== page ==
In central Illinois, “we have about 100 congregations now, and just a little over half of our congregations are not served by a full-time pastor,” said Sue Krummel, general presbyter and stated clerk for the Presbytery of Great Rivers.
Some are served by commissioned ruling elders (what used to be called commissioned lay pastors), but others by “what we sometimes call ‘the friendly pastor down the road,’” Krummel said. “Oftentimes we have churches who find somebody on their own. … In several cases, that is somebody who does not have any qualifications as a PC(USA) minister,” so the presbytery tries to provide support by providing someone to moderate the session meeting or serve communion. “It’s really kind of a quilt thing we have going on here, trying to help our churches to have some kind of pastoral leadership,” Krummel said.
While these arrangements may solve a pressing question for the congregation — who will preach on Sunday? — they often do not provide an energetic vision for the future, she said.
With a temporary, part-time arrangement, “Often, it really is just preparing the sermon, leading the worship and saying, ‘I’ll see you next Sunday,’ ” Krummel said. The supply pastor may perform funerals and visit people in the hospital. But “in many cases there isn’t this sense of ‘What is God calling this church to do, and how can we move forward?’” to a more vibrant future.
Technically, the longest a contract for temporary service can run is one year. But it’s not uncommon for contracts to be renewed year after year. “The idea of stated supply was pastoral supply for a stated period,” Myers said. “That’s where the ‘stated’ word comes from. For this stated period, this will be our pastor.”
Some are raising the prospect that temporary supply positions could provide possible job openings for new seminary graduates or younger ministers, many of whom are having trouble finding pastoral work. But economically, that may be difficult to pull off.
Many seminary graduates, carrying educational debt, can’t afford to take a part-time job, particularly in a rural area where a spouse or partner may not be able to find work either, Reed said.
There’s little job security. And these part-time positions often are in small towns or rural areas, making it difficult for the minister to find a tentmaking job to pair with the pastoral work.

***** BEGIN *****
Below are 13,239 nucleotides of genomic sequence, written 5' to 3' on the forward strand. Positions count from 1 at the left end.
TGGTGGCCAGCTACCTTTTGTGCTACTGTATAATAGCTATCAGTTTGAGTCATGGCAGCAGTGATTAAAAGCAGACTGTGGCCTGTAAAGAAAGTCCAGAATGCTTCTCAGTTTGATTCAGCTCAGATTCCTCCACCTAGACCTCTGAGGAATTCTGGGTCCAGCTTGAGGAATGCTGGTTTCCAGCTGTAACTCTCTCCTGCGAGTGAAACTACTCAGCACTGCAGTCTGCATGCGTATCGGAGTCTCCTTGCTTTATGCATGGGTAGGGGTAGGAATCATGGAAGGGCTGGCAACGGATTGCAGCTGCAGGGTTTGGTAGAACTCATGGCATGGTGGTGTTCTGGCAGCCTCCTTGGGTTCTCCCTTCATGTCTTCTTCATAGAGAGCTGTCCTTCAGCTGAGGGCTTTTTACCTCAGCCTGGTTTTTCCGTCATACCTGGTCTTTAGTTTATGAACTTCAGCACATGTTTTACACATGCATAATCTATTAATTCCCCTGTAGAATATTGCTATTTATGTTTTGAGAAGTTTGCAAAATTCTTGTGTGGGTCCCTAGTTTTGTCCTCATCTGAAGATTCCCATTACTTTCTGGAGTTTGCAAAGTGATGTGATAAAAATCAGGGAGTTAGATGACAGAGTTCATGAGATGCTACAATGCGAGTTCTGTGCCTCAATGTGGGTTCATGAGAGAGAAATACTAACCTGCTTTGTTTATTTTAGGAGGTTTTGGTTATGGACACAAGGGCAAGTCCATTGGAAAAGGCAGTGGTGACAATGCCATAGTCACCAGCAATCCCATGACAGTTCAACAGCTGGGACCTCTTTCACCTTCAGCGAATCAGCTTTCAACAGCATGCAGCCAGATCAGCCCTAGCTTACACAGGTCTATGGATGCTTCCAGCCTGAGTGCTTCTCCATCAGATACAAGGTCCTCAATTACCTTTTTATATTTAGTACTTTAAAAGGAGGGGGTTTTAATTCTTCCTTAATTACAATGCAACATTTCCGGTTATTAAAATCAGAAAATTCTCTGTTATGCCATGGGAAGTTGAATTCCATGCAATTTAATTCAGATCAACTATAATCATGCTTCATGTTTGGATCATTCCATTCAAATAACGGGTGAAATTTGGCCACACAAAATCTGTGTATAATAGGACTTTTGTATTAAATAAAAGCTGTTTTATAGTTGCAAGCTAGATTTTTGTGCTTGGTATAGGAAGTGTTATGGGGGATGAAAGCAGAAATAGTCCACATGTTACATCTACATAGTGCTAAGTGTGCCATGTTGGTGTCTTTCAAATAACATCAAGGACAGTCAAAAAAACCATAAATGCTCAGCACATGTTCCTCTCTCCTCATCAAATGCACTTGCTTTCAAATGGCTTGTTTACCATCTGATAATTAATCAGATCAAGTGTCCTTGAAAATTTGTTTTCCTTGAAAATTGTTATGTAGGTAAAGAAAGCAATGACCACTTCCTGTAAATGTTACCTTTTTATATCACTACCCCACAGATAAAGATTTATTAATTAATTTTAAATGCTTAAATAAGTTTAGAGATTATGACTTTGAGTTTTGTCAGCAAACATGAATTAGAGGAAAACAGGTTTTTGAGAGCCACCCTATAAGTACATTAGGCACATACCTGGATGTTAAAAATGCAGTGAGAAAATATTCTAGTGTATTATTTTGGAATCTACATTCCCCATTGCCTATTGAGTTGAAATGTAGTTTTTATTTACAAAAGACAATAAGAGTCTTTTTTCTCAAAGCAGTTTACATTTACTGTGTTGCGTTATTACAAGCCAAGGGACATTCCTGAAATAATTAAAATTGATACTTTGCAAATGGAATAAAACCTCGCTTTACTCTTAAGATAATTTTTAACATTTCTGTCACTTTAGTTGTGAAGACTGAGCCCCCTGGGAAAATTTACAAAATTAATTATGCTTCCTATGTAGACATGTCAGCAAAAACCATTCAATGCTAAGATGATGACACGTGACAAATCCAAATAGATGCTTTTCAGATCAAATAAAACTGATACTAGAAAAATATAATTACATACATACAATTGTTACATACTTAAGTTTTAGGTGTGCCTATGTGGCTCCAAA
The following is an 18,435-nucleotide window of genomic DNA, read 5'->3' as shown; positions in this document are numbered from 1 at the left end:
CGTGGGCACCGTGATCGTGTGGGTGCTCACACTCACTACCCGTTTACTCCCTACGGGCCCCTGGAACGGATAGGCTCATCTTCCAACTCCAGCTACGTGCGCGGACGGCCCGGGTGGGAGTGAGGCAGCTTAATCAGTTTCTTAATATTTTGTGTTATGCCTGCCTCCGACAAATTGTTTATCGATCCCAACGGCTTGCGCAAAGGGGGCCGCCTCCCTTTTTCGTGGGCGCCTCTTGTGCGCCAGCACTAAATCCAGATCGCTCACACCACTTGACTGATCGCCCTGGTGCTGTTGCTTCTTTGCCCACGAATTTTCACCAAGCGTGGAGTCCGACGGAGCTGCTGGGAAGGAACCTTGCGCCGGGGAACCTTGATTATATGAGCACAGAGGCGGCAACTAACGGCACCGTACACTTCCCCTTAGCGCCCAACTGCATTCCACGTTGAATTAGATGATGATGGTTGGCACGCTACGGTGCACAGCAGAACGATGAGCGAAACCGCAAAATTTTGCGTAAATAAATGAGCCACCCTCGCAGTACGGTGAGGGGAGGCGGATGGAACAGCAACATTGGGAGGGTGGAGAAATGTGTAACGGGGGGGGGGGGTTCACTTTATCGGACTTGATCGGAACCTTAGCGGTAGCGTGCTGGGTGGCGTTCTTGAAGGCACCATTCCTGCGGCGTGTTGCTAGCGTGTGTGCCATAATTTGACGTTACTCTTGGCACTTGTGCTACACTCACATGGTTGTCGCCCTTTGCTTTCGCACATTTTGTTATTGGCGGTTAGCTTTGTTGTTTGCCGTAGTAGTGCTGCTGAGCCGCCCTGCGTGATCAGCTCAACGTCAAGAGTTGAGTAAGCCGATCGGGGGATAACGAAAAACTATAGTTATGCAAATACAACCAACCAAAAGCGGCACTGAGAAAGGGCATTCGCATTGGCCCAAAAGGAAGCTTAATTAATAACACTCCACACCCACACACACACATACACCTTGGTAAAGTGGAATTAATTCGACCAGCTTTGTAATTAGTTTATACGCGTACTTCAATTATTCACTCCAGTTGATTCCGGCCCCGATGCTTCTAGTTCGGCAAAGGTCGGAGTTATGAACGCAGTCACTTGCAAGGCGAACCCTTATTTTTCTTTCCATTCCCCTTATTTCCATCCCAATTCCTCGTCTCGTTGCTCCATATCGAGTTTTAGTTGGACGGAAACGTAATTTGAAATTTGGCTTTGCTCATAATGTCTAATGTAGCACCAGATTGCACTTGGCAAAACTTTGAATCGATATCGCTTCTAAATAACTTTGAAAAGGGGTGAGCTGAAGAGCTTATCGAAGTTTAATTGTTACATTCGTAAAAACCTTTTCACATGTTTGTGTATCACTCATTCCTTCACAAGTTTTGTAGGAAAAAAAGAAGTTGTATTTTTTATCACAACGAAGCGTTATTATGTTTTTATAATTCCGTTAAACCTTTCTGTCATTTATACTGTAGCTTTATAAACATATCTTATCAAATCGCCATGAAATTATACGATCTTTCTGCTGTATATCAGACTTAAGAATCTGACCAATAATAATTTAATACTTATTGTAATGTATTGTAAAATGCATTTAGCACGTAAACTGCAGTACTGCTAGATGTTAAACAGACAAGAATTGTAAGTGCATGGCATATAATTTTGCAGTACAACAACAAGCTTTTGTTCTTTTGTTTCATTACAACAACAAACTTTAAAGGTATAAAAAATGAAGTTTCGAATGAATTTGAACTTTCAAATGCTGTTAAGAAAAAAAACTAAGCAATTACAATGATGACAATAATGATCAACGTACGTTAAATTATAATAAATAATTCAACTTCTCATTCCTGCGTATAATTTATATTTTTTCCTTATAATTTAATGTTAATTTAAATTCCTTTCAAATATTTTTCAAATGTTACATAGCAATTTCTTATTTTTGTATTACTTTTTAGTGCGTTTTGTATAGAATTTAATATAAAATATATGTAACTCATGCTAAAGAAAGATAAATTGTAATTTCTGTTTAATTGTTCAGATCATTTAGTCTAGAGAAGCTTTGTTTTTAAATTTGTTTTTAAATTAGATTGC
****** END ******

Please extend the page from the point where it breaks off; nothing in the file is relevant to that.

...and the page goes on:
Aware of these realities, the PC(USA) is encouraging new possibilities to meet both the pastoral and financial needs — including the initiative to start 1,001 new worshipping communities and the “For Such a Time as This” program, which provides support and mentoring so small congregations can call recent seminary graduates into two-year, designated pastor positions.
The Committee on Theological Education is encouraging congregations, presbyteries and seminaries to think creatively and pool resources so that small congregations can call younger pastors and support tentmaking.
Surrounding inexperienced young pastors with mentors “gives them a better chance of success,” Myers said. Too many small, aging, faithful congregations, she said, lack pastoral leadership and see themselves as “in a maintenance situation and probably a trajectory of decline.”
Sharing financial and mentoring resources and providing support for tentmaking can “turn them in a different direction,” she said. “It can open up the opportunity for transformation.”
When pastoral needs align: A brief case study
Sometimes, having a temporary supply pastor can work well — when the needs of the congregation and the pastor align. That’s been the case for Deb Uchtman, serving as the half-time pastor of Bethel Murdoch Presbyterian Church in Loveland, Ohio since Oct. 2011.
Bethel Murdoch, a country church of just under 90 people, can’t afford a full-time pastor now. But Uchtman doesn’t need full-time employment.
“I feel very blessed because my husband has a full-time job,” she said. “That gives me a flexibility not a lot of my colleagues have the opportunity to consider.”
Bethel Murdoch hopes in the future to afford a full-time called-and-installed pastor, as the area transitions from more rural to more developed.
“It’s a very exciting time in ministry,” with a congregation willing to assess its strengths, weaknesses and opportunities for outreach, Uchtman said. “They’re not a ‘We have no hope’ congregation … They’re open to the spirit.”